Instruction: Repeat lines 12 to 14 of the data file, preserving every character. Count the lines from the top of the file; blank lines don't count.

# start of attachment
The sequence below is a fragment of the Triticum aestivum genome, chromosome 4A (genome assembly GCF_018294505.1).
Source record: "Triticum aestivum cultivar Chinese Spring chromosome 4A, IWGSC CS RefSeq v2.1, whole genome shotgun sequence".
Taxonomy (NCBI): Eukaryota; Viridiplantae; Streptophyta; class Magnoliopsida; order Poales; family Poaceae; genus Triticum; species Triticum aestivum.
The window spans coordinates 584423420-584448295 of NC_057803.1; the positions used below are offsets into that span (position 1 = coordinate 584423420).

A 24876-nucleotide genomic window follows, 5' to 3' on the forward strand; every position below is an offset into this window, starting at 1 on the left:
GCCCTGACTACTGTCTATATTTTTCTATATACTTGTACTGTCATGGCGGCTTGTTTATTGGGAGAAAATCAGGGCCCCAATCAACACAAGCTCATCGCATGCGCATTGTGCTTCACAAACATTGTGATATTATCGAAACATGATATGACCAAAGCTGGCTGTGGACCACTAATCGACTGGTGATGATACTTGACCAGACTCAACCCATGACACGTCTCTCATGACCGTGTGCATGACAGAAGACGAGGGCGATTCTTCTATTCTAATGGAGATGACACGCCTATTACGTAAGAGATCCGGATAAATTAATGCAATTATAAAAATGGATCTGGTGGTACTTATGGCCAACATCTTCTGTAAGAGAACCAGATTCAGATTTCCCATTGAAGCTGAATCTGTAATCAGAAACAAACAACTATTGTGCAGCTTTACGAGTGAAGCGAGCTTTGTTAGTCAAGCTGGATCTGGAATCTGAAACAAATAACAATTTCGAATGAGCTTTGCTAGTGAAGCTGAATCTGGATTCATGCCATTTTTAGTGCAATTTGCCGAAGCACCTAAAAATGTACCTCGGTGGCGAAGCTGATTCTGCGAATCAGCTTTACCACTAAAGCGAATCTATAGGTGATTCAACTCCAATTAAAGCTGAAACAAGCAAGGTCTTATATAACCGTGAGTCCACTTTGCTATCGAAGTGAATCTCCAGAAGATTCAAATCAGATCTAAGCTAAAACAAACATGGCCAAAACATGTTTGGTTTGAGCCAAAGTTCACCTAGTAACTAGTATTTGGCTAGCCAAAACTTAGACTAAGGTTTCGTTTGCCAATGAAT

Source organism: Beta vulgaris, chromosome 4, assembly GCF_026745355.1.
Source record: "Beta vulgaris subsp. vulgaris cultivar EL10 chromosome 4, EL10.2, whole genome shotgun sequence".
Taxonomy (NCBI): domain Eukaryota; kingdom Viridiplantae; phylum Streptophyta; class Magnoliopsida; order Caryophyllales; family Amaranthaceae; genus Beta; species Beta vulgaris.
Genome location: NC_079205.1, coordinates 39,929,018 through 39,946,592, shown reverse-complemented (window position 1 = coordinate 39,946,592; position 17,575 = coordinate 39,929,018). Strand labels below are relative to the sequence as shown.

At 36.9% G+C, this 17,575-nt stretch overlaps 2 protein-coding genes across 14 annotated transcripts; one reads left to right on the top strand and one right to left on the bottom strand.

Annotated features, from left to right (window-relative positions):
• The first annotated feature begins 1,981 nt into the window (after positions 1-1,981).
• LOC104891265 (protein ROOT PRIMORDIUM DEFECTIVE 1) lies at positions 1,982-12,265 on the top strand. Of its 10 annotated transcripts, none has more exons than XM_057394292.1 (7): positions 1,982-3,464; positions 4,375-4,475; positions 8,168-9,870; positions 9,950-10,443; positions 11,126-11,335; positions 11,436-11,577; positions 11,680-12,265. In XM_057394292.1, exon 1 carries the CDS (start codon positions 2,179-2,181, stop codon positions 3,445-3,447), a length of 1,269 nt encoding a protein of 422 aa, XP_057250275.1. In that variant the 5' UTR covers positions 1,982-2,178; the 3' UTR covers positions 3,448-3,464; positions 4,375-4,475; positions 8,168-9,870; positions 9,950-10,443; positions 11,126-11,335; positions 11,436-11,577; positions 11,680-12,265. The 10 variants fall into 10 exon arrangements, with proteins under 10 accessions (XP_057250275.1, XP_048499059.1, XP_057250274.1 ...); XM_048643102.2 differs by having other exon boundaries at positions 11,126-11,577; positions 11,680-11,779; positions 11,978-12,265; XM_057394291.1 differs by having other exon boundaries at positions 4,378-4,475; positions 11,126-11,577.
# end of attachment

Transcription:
Annotated features, from left to right (window-relative positions):
• The first annotated feature begins 1,981 nt into the window (after positions 1-1,981).
• LOC104891265 (protein ROOT PRIMORDIUM DEFECTIVE 1) lies at positions 1,982-12,265 on the top strand. Of its 10 annotated transcripts, none has more exons than XM_057394292.1 (7): positions 1,982-3,464; positions 4,375-4,475; positions 8,168-9,870; positions 9,950-10,443; positions 11,126-11,335; positions 11,436-11,577; positions 11,680-12,265. In XM_057394292.1, exon 1 carries the CDS (start codon positions 2,179-2,181, stop codon positions 3,445-3,447), a length of 1,269 nt encoding a protein of 422 aa, XP_057250275.1. In that variant the 5' UTR covers positions 1,982-2,178; the 3' UTR covers positions 3,448-3,464; positions 4,375-4,475; positions 8,168-9,870; positions 9,950-10,443; positions 11,126-11,335; positions 11,436-11,577; positions 11,680-12,265. The 10 variants fall into 10 exon arrangements, with proteins under 10 accessions (XP_057250275.1, XP_048499059.1, XP_057250274.1 ...); XM_048643102.2 differs by having other exon boundaries at positions 11,126-11,577; positions 11,680-11,779; positions 11,978-12,265; XM_057394291.1 differs by having other exon boundaries at positions 4,378-4,475; positions 11,126-11,577.